This all begs the question, why are these perfectly successful recording artists putting themselves through the theatrics (literally) of transitioning their talent to the stage? Some could argue ego, Broadway being just another feather in the hat of self-centered stars. Or maybe its the next step on the ladder of conquering the music industry as a whole. We’re hoping it boils down to the talent part. Chances are the Bonos and Lily Allens of the world are just incredibly talented human beings always seeking new creative outlets. But while a record is a neatly packaged representation of that talent, Broadway is an entirely different beast with more than one flair for the dramatic that requires its participants have the right amount of screws loose to partake. While Allen may be writing the music for Bridget Jones, we can’t really picture the new mom as the star, sliding down a fire pole ass first. Then again, she has been known for her own moments of quirk.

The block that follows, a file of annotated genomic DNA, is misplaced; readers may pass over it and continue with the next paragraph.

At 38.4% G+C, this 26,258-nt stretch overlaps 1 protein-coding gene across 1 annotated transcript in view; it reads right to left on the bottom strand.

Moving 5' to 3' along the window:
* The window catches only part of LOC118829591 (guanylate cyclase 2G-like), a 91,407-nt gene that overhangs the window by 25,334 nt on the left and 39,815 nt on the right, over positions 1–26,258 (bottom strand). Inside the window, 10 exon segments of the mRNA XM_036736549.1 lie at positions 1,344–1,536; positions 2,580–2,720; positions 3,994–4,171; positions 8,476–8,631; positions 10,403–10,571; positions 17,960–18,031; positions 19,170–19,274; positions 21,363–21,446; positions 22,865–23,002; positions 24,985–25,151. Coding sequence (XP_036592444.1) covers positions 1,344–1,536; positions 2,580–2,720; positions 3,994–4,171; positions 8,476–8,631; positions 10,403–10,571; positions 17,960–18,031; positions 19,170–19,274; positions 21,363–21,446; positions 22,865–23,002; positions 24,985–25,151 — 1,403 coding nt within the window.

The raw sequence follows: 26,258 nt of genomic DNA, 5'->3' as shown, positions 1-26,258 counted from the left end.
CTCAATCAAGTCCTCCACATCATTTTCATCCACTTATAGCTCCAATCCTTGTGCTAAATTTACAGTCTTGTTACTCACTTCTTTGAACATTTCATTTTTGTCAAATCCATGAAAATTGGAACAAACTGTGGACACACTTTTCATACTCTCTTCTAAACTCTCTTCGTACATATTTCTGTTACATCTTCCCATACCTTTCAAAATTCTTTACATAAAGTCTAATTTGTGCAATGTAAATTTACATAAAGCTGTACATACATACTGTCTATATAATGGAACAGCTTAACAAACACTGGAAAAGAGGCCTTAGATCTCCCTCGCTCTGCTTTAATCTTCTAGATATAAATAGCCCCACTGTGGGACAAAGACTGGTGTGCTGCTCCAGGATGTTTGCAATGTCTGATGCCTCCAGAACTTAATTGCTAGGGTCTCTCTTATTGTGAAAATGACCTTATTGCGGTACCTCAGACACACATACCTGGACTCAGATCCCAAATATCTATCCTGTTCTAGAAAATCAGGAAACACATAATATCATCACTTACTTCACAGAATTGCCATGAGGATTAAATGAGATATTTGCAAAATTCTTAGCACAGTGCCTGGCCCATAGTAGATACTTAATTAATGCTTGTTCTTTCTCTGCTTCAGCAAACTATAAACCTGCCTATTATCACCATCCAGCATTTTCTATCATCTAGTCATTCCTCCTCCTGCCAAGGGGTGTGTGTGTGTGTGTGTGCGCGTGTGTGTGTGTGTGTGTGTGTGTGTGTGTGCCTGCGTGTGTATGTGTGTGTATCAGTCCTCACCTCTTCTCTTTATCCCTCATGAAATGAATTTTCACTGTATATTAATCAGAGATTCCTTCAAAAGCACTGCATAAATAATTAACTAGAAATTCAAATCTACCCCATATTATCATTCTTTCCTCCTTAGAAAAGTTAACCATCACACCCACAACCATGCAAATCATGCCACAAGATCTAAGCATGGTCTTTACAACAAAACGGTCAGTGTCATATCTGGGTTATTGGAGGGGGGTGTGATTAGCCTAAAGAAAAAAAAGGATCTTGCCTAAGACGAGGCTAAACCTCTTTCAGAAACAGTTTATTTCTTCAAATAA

Though I’ll probably never be a huge fan of the Broadway musical, occasionally, they rock. Such has been the case for Great White Way song-and-dance productions based on the music of the Who, Bee Gees, ABBA, Queen, Billy Joel, Dolly Parton, Green Day and Elton John (twice). But poor Paul Simon. He flopped hard—and embarrassingly—with The Capeman in 1998. The moral of this particular west side story? When launching expensive stage musicals, it pays creative and/or commercial dividends for rock and pop stars to fall back on their classics—or in the case of John’s Aida, a classic opera—for inspiration.
And then there’s U2. The normal rules of art and commerce have never applied to Ireland’s greatest musical export. Although Spider-Man: Turn Off the Dark, with original music and lyrics by U2 frontman Bono and guitarist The Edge, has been dogged by bad buzz, negative reviews (for the staging, if not the music) and behind-the-scenes snafus, it’s been a box-office success since debuting in previews last November, more than six months in advance of its official June 14 opening.